Estimated departure: Week 2


James has a swish blog that could indicate a PR pal (and a marketing agency recently followed him on Twitter). That said, after an April and May hiatus, James began tweeting regularly in June – DID HE PERHAPS HAVE A SUDDEN INFLUX OF FREE TIME? No one can say. Except me. I can and I am.

Estimated departure: Week 3


Token-hottie Tom is a real trickster, as a social media-savvy youngster. That said, he tweeted about being distracted at work today, indicating he is still in his old job as opposed to working on his latest range of wooden spoons. His Instagram is suspiciously private and his Twitter sparked into activity in June. What secrets lurk behind that mysteriously hot face? What is he trying to tell me, and only me, at this time?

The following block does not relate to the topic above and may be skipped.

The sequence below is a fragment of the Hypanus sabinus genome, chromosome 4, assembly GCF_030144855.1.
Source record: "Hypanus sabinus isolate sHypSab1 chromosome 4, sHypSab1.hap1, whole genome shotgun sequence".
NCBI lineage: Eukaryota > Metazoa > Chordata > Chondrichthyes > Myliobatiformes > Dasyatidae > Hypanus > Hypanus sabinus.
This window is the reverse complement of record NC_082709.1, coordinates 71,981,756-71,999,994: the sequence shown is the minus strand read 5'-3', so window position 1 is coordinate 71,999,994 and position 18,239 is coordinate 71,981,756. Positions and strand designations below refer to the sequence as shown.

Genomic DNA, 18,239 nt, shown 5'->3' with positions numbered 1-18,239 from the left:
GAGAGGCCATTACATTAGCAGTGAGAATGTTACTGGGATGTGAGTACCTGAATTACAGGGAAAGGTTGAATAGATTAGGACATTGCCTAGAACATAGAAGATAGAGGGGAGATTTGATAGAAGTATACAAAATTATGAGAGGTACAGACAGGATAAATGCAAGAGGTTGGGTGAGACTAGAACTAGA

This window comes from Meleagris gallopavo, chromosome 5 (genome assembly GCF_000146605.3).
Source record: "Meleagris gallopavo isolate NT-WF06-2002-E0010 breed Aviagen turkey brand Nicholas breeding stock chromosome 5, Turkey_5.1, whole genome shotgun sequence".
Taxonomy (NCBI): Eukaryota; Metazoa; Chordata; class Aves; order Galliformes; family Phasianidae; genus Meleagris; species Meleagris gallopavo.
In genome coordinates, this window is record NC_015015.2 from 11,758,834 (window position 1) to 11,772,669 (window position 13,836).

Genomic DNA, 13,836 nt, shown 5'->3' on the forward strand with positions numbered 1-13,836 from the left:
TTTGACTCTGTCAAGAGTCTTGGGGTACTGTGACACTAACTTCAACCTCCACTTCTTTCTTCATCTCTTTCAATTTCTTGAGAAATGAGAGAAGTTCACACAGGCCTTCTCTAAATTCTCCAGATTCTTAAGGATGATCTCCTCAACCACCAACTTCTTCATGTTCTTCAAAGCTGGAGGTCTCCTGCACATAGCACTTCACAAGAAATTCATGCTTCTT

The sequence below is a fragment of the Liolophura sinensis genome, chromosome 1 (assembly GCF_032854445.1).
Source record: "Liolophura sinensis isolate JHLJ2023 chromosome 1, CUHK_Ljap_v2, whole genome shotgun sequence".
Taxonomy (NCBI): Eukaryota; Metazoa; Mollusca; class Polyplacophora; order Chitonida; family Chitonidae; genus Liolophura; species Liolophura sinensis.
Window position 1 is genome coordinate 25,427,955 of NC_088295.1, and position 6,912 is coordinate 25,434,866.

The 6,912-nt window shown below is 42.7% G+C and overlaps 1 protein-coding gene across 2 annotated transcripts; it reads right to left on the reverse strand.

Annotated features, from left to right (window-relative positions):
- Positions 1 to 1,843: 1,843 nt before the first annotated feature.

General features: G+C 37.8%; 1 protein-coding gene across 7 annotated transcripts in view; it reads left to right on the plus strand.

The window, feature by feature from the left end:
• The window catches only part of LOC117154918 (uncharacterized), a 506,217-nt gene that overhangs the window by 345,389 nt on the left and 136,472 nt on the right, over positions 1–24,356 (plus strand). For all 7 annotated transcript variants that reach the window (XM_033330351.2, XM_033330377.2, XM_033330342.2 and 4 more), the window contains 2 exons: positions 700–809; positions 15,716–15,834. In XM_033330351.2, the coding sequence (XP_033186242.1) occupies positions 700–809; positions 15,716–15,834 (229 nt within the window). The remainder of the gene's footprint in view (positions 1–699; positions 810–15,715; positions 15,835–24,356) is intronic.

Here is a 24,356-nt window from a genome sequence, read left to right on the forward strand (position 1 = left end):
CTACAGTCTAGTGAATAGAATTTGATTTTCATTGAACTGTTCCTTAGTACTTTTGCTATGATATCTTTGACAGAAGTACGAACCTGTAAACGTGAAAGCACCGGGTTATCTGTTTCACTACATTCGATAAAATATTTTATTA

Estimated departure: Week 4


Peter’s blog is EXCEPTIONALLY swish, but he does work in IT, meaning this isn’t a huge clue about any potential managers. Although Peter’s bakes look as beautiful as the moon itself, he joined Twitter in May and started blogging then too, suggesting he had a wee bit of spare time on his hands. What’s more, his blog says he likes to incorporate coconut as an ingredient in “everything” he bakes, and there is absolutely no bread-baking way Paul Hollywood will stand for that.

Estimated departure: Week 5

Mid-season departures


Stacey’s buns ain’t got it going on. The mum of three only started tweeting today – and this was simply to retweet GBBO’s official announcements. That said, Stacey appears to have cooked a courgette cake on 9 June, indicating she stays in the competition until at least free-from week (or she’s just a massive sadist).

Estimated departure: Week 6